2 years ago
Diatomaceous Earth (DE) for Flea ControlHow DE works to controls fleas in the house and yard

By Janet Tobiassen Crosby, DVM, About.com Guide



2 years ago
What is Diatomaceous Earth?


Diatomaceous Earth (DE) is a fine flour-like powder, the microscopic remains of fossilized diatoms, a type of algae. Diatoms are found in freshwater and saltwater. Capable of photosynthesis, they are an important food source for many organisms in these water ecosystems.

Diatom cell walls are made of silica, a component of glass. DE has been used for years as an insecticide to control mites, fleas and other insects; find out how it works here.

2 years ago
How Diatomaceous Earth Works to Kill Fleas and Other Insects

 

 

Fleas and other insects with an exoskeleton (hard shell) are susceptible to the glass-sharp edges of the microscopic diatoms. The silica shards cut through the waxy exoskeleton surface, effectively drying out the flea, resulting in death to these types of insects and their larvae.

2 years ago
Diatomaceous Earth Pros and Cons

 

Pros:

 

  • The good news is that Diatomaceous Earth is non-toxic to humans and animals; it is even used in some foods food (food-grade quality, not the DE used for pool filtration systems) and some health supplements. DE is also used for a variety of beauty and health care products.
2 years ago
  • Daily vacuuming is an important component of household flea control. Diatomaceous Earth can be used safely on many surfaces and floor coverings, vacuuming up the DE after allowed to sit for at least a few hours or overnight. A few days, if doable.

  • Diatomaceous Earth is safe to use on pet bedding, in addition to weekly washing of pet bedding in warm water.
2 years ago
  • Diatomaceous Earth is safe to use around the yard, but large amounts may be necessary to have a positive effect on flea control. Regular mowing and trimming of vegetation also helps. For serious flea infestations of yard and garden, a consultation with a pest exterminator is in order.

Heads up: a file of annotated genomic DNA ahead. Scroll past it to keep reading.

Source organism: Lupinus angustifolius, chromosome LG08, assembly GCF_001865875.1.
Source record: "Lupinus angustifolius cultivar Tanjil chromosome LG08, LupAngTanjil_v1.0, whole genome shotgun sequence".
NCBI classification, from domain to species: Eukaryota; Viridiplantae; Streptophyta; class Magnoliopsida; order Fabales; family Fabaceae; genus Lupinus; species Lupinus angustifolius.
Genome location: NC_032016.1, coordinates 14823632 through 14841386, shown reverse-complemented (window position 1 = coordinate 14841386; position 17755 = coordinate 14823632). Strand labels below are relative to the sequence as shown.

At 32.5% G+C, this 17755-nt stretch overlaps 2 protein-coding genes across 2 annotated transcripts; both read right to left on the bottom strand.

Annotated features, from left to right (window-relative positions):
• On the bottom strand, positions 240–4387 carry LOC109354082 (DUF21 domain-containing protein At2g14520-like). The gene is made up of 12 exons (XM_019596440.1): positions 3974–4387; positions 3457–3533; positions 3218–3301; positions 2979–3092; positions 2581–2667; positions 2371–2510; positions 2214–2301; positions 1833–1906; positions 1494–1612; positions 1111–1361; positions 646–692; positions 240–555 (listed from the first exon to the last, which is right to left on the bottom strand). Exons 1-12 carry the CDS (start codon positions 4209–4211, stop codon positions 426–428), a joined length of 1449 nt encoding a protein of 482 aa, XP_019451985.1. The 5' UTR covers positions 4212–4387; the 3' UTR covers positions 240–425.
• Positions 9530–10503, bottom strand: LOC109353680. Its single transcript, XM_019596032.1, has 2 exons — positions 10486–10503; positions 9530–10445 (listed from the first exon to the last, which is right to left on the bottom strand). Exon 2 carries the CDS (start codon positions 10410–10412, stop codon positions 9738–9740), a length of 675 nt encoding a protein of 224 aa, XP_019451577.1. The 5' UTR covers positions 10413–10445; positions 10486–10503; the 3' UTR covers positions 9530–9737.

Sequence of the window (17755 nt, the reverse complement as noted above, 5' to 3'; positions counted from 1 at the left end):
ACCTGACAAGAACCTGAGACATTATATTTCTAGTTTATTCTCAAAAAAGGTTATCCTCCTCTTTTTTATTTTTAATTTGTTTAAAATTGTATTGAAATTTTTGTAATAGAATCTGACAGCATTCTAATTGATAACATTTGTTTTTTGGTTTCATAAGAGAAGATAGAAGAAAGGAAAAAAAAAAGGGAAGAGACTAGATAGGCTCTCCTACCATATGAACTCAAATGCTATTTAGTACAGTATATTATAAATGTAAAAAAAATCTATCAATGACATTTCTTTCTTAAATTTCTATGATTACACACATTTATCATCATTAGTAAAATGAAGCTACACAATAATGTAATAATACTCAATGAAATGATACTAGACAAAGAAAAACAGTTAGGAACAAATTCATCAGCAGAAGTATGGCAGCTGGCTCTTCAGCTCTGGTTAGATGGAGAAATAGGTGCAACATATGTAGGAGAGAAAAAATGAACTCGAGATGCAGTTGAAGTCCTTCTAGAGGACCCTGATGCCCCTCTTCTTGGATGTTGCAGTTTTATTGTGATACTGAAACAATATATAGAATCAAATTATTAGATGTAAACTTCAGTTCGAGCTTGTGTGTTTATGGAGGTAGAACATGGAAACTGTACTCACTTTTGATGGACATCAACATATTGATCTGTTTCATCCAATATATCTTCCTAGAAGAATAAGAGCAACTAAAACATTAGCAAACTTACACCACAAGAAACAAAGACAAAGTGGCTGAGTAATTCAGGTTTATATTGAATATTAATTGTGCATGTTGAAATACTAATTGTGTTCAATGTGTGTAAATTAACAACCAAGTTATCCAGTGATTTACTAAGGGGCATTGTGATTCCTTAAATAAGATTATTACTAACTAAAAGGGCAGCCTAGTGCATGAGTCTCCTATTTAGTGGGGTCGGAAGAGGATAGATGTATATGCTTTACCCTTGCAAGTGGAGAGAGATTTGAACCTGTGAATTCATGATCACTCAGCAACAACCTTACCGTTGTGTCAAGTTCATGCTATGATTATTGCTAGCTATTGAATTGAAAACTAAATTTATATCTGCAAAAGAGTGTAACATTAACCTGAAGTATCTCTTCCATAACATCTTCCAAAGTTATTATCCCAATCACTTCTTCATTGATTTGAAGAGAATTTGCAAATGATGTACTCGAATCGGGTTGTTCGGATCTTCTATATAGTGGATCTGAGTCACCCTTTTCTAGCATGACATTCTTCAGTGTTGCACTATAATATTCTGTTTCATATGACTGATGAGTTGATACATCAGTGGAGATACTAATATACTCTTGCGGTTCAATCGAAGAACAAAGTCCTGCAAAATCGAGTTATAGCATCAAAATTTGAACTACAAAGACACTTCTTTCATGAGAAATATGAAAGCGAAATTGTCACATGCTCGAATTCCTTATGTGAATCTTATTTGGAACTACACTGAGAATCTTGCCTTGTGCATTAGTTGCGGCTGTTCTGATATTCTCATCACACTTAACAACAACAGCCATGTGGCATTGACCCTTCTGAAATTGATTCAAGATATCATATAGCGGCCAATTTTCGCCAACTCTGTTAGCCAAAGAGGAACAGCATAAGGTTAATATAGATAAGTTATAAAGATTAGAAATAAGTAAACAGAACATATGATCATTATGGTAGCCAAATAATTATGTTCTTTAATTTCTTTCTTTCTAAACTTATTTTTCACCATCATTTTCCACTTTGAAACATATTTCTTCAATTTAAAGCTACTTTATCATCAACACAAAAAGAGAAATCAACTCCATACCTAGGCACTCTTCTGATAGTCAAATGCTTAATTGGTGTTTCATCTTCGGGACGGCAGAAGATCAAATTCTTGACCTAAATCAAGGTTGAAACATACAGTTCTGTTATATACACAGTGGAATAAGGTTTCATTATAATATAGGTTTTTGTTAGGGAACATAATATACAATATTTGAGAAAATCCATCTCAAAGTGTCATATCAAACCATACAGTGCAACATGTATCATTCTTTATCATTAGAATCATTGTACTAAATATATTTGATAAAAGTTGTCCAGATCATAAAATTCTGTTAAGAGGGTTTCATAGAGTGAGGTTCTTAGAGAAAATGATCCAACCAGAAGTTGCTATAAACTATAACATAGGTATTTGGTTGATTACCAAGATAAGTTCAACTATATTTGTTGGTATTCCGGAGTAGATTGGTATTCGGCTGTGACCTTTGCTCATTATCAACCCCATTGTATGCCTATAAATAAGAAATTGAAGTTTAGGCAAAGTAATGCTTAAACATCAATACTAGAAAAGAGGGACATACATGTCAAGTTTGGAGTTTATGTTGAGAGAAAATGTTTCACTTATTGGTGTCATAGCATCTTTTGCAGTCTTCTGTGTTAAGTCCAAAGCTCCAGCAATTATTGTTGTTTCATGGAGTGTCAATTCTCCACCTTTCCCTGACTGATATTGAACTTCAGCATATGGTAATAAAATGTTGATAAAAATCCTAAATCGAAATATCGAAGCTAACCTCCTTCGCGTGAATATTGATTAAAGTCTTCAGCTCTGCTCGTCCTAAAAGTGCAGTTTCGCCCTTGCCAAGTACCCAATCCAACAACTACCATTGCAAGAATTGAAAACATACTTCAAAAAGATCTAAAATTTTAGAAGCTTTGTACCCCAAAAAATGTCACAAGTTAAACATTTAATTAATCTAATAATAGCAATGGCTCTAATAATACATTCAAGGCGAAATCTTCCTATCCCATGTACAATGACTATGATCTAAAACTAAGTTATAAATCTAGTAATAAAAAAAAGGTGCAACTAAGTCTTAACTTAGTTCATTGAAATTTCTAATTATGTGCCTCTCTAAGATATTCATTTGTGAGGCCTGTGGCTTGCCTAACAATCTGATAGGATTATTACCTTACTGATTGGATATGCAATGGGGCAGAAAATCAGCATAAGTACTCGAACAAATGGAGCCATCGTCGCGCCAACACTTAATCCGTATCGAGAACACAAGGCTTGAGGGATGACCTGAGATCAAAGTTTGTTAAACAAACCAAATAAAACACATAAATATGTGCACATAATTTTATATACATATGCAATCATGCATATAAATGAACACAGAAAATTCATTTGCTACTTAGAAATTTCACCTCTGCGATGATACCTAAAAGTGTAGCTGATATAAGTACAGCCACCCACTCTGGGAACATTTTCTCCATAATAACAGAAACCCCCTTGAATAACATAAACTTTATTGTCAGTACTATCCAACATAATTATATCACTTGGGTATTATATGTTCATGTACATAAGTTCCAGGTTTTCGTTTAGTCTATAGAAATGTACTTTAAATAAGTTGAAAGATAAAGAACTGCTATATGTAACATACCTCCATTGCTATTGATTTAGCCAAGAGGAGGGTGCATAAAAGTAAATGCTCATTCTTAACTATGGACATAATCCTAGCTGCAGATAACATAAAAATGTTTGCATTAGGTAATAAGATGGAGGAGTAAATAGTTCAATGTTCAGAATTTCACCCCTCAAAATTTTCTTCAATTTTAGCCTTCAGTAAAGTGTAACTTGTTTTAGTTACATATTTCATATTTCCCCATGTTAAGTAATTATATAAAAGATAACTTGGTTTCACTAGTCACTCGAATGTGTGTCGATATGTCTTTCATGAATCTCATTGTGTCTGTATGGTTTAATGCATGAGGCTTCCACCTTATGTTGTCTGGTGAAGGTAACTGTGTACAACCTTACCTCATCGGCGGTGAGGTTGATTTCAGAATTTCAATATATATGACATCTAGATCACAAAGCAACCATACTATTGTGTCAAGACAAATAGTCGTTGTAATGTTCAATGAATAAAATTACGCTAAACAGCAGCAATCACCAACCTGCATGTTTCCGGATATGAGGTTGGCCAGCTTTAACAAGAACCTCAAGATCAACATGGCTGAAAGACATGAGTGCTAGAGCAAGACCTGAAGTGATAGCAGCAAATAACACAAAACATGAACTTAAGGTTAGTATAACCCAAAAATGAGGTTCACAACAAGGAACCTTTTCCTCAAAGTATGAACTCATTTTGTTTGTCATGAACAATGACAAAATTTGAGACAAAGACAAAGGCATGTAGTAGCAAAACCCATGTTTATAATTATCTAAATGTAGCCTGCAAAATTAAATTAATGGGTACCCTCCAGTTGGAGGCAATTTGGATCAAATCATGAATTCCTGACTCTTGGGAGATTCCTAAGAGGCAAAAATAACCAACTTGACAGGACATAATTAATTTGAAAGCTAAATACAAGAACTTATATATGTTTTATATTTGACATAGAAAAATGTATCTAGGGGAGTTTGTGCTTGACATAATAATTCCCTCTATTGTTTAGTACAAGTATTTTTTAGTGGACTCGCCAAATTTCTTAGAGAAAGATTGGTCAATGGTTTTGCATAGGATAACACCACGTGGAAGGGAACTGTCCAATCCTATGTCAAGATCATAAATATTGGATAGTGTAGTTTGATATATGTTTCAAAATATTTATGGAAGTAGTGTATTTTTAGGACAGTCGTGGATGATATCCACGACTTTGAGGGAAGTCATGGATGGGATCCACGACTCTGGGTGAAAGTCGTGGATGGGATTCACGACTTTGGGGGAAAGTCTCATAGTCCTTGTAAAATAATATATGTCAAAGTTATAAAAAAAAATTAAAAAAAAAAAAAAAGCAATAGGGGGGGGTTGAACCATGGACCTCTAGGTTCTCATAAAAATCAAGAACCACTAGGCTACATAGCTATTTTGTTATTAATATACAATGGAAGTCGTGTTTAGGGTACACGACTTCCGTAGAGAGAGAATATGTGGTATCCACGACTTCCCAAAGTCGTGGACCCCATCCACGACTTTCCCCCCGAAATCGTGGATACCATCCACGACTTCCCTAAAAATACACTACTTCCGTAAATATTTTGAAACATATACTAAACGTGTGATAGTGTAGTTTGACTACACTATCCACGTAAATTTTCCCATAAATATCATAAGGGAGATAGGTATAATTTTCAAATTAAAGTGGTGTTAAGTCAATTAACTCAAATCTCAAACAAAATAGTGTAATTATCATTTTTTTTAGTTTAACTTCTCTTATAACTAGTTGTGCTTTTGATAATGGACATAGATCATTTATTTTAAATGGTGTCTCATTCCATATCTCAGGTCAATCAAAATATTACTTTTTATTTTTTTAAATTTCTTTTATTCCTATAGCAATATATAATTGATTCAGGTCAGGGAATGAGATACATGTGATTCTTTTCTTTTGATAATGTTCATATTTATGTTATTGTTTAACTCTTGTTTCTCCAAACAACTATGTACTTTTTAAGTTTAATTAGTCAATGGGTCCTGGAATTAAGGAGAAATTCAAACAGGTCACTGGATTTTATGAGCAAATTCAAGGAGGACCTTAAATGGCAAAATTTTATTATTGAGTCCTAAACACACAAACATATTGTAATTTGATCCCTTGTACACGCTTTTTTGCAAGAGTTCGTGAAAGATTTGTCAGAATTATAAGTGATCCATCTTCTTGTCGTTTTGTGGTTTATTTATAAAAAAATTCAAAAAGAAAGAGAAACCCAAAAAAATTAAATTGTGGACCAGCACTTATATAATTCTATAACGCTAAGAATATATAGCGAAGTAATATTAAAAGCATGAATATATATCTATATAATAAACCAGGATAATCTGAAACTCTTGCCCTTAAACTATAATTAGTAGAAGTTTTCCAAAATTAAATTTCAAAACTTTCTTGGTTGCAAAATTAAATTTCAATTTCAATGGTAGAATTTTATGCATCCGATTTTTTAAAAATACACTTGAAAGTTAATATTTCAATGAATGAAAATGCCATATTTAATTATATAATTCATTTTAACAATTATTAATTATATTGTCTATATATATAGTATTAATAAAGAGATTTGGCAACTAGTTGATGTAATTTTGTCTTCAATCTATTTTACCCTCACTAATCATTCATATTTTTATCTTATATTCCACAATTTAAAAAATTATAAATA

• Diatomaceous Earth is not toxic, does not have any residual problems, and because it is a mechanical killer versus a chemical killer, resistance to DE is not a problem.
2 years ago

Cons:

 

 

  • Diatomaceous Earth is a very fine, silky powder; similar to flour or talc. It is messy and may irritate eyes and throat. Use caution and wear a face mask when applying. Food grade DE is ok to ingest, so it is not toxic to pets or people, but may be temporarily irritating.
2 years ago
  • Diatomaceous Earth that is used for pool filtration systems is very finely ground and is dangerous to breathe in. It is not recommended for flea and insect control.

  • Diatomaceous Earth must be dry to work. Wetting it down or trying to mix it with water to spray it and not breathe in dusk negates the useful action of DE. Always where a mask when applying DE.
2 years ago
  • Some advocate using Diatomaceous Earth directly on pets. Caution is advised if you elect to use it on your pet. Use food grade DE only. DE is very drying - it may dry out your pet's skin. Protect your pets eyes, nose, mouth when applying.

 

Fighting Fleas

 

Fleas are a pain to deal with, for pets and people. Fighting fleas effectively necessitates knowing about the flea life cycle and addressing fleas both on the pet(s) and in the environment.

2 years ago

Diatomaceous Earth is a safe and effective add-on to an existing plan or as a standalone flea fighter. There are many flea treatments available, depending on the severity of the problem, the climate, and your pet's overall health. Your veterinarian can help tailor a flea-fighting plan specific to your needs.


Some Tips: Daily vacuuming - this is very important for picking up adults, eggs, larvae and pupae before they develop. Putting a flea collar in the vacuum bag and emptying the bag frequently are also important; otherwise, the fleas will hatch, develop, and leave the vacuum to re-infest the living quarters. 

2 years ago

Wash all bedding, clothing, and removable furniture covers.


Apply insecticide - over the counter fogger or by a professional exterminator, such as Orkin. Follow all instructions very carefully, remove all pets, people, and cover all food in the environment before applying insecticide, and make sure everything is dry and it is safe to return according to package directions. Take special precautions for pets and children - eating or putting items in their mouth, etc.

 

     (Use only Natural flea Killers, because the Insecticides are Poisonous!)

 

Text: Copyright © Janet Tobiassen Crosby. All rights reserved.


http://vetmedicine.about.com/cs/diseasesall/a/befreeoffleas.htm